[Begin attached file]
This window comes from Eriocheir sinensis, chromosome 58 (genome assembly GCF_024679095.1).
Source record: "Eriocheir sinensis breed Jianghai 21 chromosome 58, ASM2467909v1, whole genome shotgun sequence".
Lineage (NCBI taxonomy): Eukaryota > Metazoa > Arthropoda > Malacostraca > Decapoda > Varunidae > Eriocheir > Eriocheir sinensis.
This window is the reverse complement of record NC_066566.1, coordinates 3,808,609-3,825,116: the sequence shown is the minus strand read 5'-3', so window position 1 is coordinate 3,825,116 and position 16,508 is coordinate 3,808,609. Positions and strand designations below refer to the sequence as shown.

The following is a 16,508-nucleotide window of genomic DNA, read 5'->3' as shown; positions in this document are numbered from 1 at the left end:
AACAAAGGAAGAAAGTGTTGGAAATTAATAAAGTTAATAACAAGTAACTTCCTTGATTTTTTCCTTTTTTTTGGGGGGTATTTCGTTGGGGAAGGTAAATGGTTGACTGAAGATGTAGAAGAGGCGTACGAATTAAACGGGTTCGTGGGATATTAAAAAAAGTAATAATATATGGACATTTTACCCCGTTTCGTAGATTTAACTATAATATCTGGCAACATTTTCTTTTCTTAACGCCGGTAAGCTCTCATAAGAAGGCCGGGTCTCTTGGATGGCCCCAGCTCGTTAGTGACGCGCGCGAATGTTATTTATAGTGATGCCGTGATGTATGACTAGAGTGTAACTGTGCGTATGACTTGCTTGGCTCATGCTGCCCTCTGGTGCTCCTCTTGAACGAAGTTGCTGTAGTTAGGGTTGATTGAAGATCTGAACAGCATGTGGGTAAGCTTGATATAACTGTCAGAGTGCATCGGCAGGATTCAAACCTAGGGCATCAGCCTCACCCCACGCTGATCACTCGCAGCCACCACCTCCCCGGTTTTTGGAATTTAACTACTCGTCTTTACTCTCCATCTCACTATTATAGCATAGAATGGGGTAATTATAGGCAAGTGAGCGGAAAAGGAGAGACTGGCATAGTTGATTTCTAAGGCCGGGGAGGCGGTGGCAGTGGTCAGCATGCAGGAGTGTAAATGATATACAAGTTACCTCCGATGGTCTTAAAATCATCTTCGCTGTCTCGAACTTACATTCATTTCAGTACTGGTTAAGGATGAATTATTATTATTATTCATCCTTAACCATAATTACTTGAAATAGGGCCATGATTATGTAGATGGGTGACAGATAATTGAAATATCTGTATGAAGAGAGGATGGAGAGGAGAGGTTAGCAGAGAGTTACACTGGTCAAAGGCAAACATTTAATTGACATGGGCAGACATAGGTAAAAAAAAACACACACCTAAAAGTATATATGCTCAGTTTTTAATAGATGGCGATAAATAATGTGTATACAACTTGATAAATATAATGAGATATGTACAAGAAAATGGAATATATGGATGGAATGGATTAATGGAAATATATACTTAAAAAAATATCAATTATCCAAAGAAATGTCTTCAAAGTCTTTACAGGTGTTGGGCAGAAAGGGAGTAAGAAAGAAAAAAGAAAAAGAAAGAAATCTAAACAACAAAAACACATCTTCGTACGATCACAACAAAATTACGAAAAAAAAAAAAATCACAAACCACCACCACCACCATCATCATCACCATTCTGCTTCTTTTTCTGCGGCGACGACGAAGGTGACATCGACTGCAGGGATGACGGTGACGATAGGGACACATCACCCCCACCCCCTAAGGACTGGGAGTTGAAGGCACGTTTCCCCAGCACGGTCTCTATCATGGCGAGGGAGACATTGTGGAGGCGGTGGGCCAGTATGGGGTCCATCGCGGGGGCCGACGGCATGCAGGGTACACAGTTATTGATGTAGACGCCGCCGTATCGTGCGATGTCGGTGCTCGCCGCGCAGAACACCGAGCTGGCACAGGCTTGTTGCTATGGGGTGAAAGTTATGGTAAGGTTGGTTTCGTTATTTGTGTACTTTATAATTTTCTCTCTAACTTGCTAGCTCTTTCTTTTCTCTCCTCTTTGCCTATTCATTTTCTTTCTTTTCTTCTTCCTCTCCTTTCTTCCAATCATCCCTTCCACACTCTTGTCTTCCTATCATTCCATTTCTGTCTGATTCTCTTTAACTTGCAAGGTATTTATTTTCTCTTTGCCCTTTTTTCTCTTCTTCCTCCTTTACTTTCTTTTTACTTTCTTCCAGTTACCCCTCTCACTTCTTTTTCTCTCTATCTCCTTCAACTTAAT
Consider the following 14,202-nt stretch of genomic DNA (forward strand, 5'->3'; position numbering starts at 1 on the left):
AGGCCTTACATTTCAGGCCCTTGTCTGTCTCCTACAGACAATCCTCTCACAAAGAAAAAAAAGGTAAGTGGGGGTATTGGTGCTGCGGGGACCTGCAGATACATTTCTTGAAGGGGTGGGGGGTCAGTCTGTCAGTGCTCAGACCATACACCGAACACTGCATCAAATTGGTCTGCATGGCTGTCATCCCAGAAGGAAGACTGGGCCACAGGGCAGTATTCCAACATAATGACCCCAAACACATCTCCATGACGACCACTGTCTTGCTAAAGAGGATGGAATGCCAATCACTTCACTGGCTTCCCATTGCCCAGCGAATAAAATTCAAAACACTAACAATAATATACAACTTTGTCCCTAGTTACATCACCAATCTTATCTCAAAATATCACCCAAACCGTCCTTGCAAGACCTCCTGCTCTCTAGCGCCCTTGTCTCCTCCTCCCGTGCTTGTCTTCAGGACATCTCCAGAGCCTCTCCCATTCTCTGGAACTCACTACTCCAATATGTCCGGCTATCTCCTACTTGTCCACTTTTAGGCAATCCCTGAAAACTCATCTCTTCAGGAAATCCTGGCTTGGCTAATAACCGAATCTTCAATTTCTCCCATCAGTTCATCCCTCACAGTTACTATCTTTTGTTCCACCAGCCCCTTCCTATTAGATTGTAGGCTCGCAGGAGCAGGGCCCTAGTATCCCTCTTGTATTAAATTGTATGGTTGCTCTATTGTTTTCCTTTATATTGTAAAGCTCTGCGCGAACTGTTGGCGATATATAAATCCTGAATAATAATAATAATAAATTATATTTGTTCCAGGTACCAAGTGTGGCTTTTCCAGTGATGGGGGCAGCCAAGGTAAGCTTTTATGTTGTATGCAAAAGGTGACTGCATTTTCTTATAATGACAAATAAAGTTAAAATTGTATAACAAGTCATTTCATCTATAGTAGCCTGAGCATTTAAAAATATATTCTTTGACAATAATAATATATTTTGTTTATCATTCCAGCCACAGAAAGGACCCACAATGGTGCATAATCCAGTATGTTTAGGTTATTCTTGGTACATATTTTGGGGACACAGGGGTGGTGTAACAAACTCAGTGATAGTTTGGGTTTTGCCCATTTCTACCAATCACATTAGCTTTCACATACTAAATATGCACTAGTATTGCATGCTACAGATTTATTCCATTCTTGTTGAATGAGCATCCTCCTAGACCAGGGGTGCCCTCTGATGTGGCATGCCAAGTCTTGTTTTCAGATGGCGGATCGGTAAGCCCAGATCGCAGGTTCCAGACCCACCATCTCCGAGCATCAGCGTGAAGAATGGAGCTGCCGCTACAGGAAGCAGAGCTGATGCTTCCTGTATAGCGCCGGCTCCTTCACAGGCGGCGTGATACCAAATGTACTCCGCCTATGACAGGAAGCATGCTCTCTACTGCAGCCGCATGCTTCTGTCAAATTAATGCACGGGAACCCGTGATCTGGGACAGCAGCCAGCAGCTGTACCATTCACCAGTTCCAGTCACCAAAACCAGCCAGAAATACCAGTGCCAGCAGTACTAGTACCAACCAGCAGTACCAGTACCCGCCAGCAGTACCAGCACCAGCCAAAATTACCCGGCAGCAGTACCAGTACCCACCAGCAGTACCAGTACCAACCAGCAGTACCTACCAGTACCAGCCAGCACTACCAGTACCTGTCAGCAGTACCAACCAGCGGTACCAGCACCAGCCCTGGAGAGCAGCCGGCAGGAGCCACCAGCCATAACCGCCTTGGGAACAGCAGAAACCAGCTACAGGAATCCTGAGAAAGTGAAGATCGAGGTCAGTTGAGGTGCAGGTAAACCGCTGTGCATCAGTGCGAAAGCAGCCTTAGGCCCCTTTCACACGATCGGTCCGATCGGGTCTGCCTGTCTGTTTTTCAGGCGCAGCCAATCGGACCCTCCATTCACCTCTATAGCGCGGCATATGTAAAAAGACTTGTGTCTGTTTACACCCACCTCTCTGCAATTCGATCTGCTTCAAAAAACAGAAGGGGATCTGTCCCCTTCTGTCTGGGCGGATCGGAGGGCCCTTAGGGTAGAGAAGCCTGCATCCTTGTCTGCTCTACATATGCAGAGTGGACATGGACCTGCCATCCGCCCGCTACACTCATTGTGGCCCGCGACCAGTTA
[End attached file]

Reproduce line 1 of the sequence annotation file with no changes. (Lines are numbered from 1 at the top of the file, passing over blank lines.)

This window comes from Eriocheir sinensis, chromosome 58 (genome assembly GCF_024679095.1).